It does, however, meet the part of the definition that calls for a dream that makes you sit up and take notice, so I'll mention it here.

I'm on the periphery of a popular local eatery/takeout joint when I pick up on the crowd buzz, and what I'm picking up is implausible in the extreme: they've set up separate entrances marked "Straight" and "Gay." Shades of the Southern South, I'm thinking, and what the hell for?

On an impulse, I went in through the "Gay" entrance and noticed that no one was checking credentials, assuming such a thing were possible. I walked over to the "Straight" entrance: nobody watching that door either.

And the crowd seemed about twice as big as usual, so obviously the artificial constraints, or whatever they were, weren't discouraging customers.

I'm still puzzling over what, if anything, I am to make of this brief tale, except to note that people of any description have little use for attempts to pigeonhole them.

Permalink to this item (posted at 8:59 AM)
11 November 2006
One among many

I was standing on a mountaintop at the Edge of Nowhere, or so it seemed, staring into the face of the enemy, and I knew he was staring back.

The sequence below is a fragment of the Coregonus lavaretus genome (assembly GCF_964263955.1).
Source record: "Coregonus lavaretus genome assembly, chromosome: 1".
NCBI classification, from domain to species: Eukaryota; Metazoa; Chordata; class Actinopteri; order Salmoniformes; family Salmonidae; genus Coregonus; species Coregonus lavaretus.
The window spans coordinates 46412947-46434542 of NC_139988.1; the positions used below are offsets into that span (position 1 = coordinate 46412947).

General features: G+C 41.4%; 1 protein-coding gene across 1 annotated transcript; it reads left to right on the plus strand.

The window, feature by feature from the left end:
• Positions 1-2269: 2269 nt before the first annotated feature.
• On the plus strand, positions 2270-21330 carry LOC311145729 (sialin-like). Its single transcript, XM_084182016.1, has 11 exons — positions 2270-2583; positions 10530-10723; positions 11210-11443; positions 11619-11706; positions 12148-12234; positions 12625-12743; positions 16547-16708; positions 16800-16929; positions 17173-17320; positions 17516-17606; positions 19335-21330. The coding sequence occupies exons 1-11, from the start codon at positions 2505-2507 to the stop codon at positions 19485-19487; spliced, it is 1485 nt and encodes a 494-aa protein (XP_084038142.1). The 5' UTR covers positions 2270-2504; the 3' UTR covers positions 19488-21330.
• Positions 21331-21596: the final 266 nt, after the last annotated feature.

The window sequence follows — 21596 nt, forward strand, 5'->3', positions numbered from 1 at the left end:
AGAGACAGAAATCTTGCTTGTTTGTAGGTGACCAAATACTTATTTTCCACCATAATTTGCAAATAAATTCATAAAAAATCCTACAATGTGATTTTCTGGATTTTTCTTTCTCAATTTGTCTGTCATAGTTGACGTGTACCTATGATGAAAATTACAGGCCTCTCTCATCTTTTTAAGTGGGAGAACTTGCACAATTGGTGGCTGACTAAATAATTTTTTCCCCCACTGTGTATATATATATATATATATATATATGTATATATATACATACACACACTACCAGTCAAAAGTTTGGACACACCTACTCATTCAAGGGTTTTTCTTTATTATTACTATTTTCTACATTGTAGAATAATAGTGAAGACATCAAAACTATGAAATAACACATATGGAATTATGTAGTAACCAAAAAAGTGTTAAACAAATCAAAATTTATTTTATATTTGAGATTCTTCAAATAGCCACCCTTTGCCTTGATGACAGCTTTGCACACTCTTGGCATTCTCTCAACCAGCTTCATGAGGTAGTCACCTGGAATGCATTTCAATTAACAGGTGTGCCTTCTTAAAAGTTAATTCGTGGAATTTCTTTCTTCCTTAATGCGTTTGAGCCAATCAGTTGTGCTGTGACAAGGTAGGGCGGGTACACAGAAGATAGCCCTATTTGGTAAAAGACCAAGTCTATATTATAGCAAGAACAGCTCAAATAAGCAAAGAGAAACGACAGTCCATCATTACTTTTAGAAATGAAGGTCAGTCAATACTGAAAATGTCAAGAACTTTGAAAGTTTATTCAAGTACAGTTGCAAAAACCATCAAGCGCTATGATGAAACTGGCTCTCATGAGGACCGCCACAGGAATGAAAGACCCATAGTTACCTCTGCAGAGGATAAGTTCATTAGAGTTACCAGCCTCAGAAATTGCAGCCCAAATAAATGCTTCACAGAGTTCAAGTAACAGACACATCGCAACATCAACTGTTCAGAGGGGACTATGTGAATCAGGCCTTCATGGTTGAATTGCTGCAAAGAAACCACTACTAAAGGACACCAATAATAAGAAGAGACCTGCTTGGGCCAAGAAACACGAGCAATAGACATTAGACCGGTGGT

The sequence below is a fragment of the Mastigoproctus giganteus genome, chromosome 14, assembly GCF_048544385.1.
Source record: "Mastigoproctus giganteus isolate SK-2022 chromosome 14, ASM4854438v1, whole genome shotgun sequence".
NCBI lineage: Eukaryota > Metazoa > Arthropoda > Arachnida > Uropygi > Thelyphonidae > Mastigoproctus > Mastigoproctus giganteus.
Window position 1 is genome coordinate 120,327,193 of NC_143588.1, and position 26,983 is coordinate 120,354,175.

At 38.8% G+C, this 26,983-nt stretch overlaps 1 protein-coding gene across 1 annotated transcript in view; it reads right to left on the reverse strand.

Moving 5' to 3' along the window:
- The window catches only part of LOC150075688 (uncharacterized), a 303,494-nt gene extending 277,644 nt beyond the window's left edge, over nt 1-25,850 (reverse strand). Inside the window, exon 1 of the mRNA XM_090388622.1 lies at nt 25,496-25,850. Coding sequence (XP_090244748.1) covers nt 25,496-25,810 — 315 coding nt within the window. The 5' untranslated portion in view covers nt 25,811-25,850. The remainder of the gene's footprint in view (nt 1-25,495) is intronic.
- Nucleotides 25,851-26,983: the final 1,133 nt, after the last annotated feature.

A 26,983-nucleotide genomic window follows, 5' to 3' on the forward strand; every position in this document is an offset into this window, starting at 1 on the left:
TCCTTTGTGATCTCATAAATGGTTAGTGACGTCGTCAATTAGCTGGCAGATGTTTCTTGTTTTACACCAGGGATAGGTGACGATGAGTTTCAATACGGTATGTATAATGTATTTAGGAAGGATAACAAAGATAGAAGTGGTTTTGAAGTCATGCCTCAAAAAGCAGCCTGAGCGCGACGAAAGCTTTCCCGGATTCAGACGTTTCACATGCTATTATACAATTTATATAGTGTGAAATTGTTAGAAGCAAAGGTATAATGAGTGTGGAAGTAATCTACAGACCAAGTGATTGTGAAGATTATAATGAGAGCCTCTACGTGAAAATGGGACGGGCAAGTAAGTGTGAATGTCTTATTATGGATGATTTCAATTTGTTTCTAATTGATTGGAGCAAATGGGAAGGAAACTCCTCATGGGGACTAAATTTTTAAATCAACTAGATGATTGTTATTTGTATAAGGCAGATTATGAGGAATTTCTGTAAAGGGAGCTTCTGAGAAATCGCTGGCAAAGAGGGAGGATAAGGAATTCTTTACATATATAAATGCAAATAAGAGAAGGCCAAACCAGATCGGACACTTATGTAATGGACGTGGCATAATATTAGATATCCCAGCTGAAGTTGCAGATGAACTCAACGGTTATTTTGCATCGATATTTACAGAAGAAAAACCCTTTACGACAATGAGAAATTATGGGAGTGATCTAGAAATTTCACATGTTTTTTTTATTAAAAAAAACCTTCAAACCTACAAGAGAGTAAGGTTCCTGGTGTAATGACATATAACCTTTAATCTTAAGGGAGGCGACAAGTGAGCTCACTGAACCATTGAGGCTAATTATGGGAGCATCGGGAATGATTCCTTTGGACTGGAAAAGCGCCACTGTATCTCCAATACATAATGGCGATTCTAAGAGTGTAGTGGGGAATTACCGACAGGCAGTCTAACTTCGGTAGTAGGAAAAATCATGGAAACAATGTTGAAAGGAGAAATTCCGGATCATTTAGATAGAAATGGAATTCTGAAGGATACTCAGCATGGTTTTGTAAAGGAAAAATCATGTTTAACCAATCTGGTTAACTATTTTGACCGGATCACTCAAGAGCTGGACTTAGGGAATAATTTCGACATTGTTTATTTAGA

Not that anything scary was about to happen. There was a rather large body of water between us, and even on the clearest of days I couldn't see him and he couldn't see me. Still, I knew he was there, and I assumed he knew I was there, and a few dozen other guys were making a list and checking it twice and delivering it to the commanding officer. They were doing their job, and I was doing mine.

And a few months later, that particular job came to an end; I left this post, a little older, maybe a little wiser, an unexpected medal added to my uniform, and after a few days of R&R — well, maybe some R, but not a whole lot of R, if you know what I mean — I reported back Stateside and was assigned to the Reserves for three more years.

This was before "Be all that you can be," and I've never been sure I was all that I could have been. But we had a mission, and I was part of it, and I'd like to think that I had something to do with the fact that the enemy no longer exists.

That enemy, anyway.

On this day of remembrance, there are millions more with their own stories to tell. You've already heard mine.

(Originally posted 11/11/2004.)

Permalink to this item (posted at 9:53 AM)
14 November 2006
We thrive on serendipity

So the Cute Cartoon Reptile issued the new auto insurance bill, and despite a small increase in coverage, the premium has dropped by 16 percent.